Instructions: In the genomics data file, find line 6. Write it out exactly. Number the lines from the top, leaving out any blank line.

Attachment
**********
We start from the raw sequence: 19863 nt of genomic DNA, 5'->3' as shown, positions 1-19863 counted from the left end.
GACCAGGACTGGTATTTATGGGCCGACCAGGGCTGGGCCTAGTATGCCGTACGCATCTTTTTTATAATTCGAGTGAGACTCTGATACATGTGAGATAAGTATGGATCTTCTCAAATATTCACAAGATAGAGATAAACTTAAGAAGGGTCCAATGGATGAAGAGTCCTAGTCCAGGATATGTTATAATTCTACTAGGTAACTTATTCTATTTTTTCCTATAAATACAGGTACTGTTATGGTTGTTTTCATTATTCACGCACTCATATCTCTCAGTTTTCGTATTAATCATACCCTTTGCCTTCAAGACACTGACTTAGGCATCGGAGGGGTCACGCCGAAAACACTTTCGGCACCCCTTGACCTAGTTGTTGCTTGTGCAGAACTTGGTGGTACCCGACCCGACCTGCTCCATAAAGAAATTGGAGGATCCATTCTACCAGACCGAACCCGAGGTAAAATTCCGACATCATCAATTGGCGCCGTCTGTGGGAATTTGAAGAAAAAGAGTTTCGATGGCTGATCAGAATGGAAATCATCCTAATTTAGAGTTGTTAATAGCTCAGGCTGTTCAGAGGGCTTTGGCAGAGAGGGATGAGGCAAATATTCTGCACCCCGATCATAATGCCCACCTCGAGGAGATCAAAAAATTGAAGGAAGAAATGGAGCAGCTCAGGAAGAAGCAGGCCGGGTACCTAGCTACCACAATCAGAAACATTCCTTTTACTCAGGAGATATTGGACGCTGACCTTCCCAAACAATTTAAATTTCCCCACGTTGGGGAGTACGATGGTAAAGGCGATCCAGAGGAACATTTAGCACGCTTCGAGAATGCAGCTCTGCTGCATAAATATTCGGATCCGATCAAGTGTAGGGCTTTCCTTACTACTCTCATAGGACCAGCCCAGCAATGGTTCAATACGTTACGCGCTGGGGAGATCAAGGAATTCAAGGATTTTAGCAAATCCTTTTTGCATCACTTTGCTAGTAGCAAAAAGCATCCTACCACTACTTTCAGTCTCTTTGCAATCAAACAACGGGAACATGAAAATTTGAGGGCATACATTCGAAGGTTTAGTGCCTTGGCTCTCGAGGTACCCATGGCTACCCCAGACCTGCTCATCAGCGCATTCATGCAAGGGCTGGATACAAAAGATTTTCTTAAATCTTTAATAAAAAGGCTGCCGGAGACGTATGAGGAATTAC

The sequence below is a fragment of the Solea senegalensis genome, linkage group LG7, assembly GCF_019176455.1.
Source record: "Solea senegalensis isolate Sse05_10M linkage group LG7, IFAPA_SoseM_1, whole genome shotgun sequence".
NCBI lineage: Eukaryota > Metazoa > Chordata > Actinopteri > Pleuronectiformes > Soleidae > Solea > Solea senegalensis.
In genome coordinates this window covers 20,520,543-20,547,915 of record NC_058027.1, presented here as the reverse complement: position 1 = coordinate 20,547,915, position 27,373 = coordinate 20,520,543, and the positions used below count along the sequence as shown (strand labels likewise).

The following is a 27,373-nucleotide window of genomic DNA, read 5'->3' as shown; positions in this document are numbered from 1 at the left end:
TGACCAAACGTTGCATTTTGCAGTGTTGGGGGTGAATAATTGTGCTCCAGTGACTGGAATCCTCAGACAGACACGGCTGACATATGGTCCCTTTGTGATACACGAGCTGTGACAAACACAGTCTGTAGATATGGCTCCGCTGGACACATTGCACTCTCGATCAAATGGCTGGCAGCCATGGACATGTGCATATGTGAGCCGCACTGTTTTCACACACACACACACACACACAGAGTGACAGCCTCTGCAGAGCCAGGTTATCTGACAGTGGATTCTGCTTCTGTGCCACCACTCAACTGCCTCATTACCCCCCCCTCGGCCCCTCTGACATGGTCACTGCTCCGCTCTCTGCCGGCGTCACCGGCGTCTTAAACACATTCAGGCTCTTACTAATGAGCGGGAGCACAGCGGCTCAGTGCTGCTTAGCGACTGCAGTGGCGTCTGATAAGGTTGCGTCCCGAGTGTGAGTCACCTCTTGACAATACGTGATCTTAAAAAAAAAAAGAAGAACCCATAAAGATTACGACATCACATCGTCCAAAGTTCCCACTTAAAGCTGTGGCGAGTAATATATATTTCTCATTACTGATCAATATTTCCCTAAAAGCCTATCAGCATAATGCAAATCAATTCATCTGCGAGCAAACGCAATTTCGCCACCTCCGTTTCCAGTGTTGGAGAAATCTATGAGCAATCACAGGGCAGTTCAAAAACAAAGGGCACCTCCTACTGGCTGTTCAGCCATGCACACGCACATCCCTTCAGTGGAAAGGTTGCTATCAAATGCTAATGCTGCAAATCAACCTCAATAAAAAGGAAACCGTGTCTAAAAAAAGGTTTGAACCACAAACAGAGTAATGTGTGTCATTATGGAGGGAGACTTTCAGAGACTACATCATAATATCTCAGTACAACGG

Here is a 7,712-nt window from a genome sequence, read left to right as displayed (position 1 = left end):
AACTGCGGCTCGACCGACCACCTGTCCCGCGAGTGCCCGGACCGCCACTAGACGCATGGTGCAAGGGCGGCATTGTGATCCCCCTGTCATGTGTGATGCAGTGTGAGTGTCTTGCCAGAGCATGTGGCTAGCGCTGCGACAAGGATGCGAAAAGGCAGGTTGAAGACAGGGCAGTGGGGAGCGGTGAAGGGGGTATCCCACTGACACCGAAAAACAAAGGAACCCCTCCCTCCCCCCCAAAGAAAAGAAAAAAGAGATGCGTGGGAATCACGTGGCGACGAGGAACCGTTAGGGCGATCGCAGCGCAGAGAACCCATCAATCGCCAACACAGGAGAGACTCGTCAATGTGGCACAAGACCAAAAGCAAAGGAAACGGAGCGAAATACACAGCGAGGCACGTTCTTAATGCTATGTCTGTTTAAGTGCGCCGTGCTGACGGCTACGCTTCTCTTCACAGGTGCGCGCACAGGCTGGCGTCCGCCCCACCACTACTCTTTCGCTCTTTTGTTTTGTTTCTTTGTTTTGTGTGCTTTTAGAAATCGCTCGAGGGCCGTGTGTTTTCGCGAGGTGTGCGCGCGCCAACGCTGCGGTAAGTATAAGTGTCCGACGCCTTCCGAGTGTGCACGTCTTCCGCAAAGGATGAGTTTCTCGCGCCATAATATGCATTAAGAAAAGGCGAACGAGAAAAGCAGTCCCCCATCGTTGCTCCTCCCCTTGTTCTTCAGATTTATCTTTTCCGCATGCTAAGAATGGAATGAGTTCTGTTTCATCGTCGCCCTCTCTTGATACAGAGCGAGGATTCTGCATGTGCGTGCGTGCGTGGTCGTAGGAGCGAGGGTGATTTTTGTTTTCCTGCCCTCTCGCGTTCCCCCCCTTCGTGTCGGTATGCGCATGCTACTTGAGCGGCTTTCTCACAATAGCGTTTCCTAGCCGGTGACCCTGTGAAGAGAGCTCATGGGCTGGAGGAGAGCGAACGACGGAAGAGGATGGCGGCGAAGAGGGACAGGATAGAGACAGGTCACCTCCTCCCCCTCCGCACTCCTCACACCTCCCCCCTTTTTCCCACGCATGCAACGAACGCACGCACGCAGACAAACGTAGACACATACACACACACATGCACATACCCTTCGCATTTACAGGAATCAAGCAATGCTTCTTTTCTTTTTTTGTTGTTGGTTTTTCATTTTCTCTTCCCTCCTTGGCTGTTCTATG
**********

In genome coordinates this window covers 20,520,543-20,547,915 of record NC_058027.1, presented here as the reverse complement: position 1 = coordinate 20,547,915, position 27,373 = coordinate 20,520,543, and the positions used below count along the sequence as shown (strand labels likewise).